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President Bush put his foot down Thursday in farm bill negotiations. Wednesday the Senate and House passed a farm bill extension until April 18. In signing the extension, Bush said he would only sign this extension and if Congress can't get a deal by that date, they'll have to abandon its attempts for new farm law and pass an "at least one year" extension of the 2002 farm bill. The previous extension would have expired on Saturday, March 15th.
In his statement, Bush said while a long-term extension of the current law is not the desired outcome, "I believe the government has a responsibility to provide
President Bush reiterated his veto threat for a final farm bill that includes a tax increase or does not include reform.
Senate Agriculture Committee Chair Tom Harkin was optimistic about completing a bill by the new deadline. "Although a new bill is within reach, Congress needs more time to reach agreement and obtain the necessary cooperation from the White House,bCrLf he said. "There is still a considerable amount of work ahead before we can pass a bill: obtaining the needed funding for the bill and fitting all of the demands within the funding we expect to be available.bCrLf
Though the new extension appears to give Congress a month to complete the farm bill, only 11 of those days are "working daysbCrLf when Congress will take votes. On three of those days votes do not begin until in the evening.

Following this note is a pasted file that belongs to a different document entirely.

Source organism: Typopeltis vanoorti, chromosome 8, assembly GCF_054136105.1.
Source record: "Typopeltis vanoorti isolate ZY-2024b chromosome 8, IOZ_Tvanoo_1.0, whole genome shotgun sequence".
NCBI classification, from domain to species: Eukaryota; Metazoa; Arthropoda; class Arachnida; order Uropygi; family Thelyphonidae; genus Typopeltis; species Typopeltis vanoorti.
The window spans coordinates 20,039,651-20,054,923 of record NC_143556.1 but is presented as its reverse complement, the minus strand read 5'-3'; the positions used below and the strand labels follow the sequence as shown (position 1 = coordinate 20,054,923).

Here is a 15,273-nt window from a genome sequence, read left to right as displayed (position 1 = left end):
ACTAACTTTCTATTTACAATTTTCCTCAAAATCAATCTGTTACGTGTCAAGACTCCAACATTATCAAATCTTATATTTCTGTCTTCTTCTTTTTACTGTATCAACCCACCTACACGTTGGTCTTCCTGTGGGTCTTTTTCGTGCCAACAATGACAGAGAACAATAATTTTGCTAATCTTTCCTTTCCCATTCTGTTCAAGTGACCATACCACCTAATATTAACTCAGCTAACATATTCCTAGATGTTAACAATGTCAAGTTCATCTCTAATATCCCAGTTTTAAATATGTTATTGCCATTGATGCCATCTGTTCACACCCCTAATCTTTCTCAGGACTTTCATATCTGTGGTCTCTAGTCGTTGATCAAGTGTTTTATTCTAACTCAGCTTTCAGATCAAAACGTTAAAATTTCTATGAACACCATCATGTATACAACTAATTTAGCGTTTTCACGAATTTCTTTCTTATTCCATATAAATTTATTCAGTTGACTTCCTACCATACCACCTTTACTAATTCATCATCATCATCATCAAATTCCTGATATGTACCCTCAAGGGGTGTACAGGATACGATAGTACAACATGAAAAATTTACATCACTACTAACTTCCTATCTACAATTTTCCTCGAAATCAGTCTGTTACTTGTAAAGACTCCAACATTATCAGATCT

Some parties have suggested passing a package agreed upon by the House and Senate then voting to override a presidential veto, should the President veto the bill.
Ideas for saving
A bipartisan letter was sent to farm bill negotiators outlining 10 suggestions for paying for additional priorities, and even saving some money, within the current framework of the farm bill. They've outlined savings ranging from $10 to $25 billion over 10 years.
One idea is to roll back higher loan rates and target prices, which would generate $2.3 billion in savings over 10 years.
Another item calls for reducing direct payments - a program which was originally created to wean farmers off subsidies in the 1996 farm bill.
For corn producers the direct payments are estimated to cost more than $20 billion over the next five years, the bipartisan group said. "These payments can be dialed down to produce savings anywhere up to a full $10 billion over 10 years," they said. Simply reducing the direct payment rate from 28 to 20 cents for corn farmers would generate $5 billion in savings over 10 years.
They also seek a revenue-based safety net, which could create cost savings of $1.8 billion. The reject the Senate's proposed permanent disaster entitlement program, and said the bill should instead encourage farmers to purchase crop and revenue insurance.